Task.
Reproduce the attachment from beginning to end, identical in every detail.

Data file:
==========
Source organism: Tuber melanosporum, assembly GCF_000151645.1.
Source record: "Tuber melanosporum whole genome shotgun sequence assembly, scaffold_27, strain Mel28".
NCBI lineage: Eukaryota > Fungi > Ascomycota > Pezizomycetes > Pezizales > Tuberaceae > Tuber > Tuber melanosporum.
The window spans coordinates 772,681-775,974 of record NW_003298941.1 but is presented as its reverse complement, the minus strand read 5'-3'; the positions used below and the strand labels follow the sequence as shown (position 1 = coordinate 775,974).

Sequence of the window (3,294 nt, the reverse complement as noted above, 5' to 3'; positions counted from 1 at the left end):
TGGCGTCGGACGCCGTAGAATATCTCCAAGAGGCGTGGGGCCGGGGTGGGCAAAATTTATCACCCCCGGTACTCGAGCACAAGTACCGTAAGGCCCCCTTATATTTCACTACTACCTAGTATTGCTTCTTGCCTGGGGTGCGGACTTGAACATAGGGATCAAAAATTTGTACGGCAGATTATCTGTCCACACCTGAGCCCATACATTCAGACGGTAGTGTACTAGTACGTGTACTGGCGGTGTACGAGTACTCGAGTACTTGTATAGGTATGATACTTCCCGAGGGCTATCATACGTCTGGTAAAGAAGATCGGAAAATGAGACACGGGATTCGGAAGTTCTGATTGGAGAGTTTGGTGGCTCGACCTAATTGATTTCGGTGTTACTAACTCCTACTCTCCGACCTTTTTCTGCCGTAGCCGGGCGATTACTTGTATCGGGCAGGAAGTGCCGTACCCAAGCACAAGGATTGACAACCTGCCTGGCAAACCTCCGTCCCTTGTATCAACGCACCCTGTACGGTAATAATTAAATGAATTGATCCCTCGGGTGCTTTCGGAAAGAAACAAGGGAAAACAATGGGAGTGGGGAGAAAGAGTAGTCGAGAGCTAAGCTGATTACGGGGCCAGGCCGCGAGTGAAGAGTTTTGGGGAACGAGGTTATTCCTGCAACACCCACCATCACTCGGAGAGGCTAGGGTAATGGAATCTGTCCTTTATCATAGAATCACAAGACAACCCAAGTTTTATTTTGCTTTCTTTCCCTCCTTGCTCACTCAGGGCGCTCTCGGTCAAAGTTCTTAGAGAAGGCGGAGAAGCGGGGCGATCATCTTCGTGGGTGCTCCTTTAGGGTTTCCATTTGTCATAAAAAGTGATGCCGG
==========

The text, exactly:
Source organism: Tuber melanosporum, assembly GCF_000151645.1.
Source record: "Tuber melanosporum whole genome shotgun sequence assembly, scaffold_27, strain Mel28".
NCBI lineage: Eukaryota > Fungi > Ascomycota > Pezizomycetes > Pezizales > Tuberaceae > Tuber > Tuber melanosporum.
The window spans coordinates 772,681-775,974 of record NW_003298941.1 but is presented as its reverse complement, the minus strand read 5'-3'; the positions used below and the strand labels follow the sequence as shown (position 1 = coordinate 775,974).

Sequence of the window (3,294 nt, the reverse complement as noted above, 5' to 3'; positions counted from 1 at the left end):
TGGCGTCGGACGCCGTAGAATATCTCCAAGAGGCGTGGGGCCGGGGTGGGCAAAATTTATCACCCCCGGTACTCGAGCACAAGTACCGTAAGGCCCCCTTATATTTCACTACTACCTAGTATTGCTTCTTGCCTGGGGTGCGGACTTGAACATAGGGATCAAAAATTTGTACGGCAGATTATCTGTCCACACCTGAGCCCATACATTCAGACGGTAGTGTACTAGTACGTGTACTGGCGGTGTACGAGTACTCGAGTACTTGTATAGGTATGATACTTCCCGAGGGCTATCATACGTCTGGTAAAGAAGATCGGAAAATGAGACACGGGATTCGGAAGTTCTGATTGGAGAGTTTGGTGGCTCGACCTAATTGATTTCGGTGTTACTAACTCCTACTCTCCGACCTTTTTCTGCCGTAGCCGGGCGATTACTTGTATCGGGCAGGAAGTGCCGTACCCAAGCACAAGGATTGACAACCTGCCTGGCAAACCTCCGTCCCTTGTATCAACGCACCCTGTACGGTAATAATTAAATGAATTGATCCCTCGGGTGCTTTCGGAAAGAAACAAGGGAAAACAATGGGAGTGGGGAGAAAGAGTAGTCGAGAGCTAAGCTGATTACGGGGCCAGGCCGCGAGTGAAGAGTTTTGGGGAACGAGGTTATTCCTGCAACACCCACCATCACTCGGAGAGGCTAGGGTAATGGAATCTGTCCTTTATCATAGAATCACAAGACAACCCAAGTTTTATTTTGCTTTCTTTCCCTCCTTGCTCACTCAGGGCGCTCTCGGTCAAAGTTCTTAGAGAAGGCGGAGAAGCGGGGCGATCATCTTCGTGGGTGCTCCTTTAGGGTTTCCATTTGTCATAAAAAGTGATGCCGG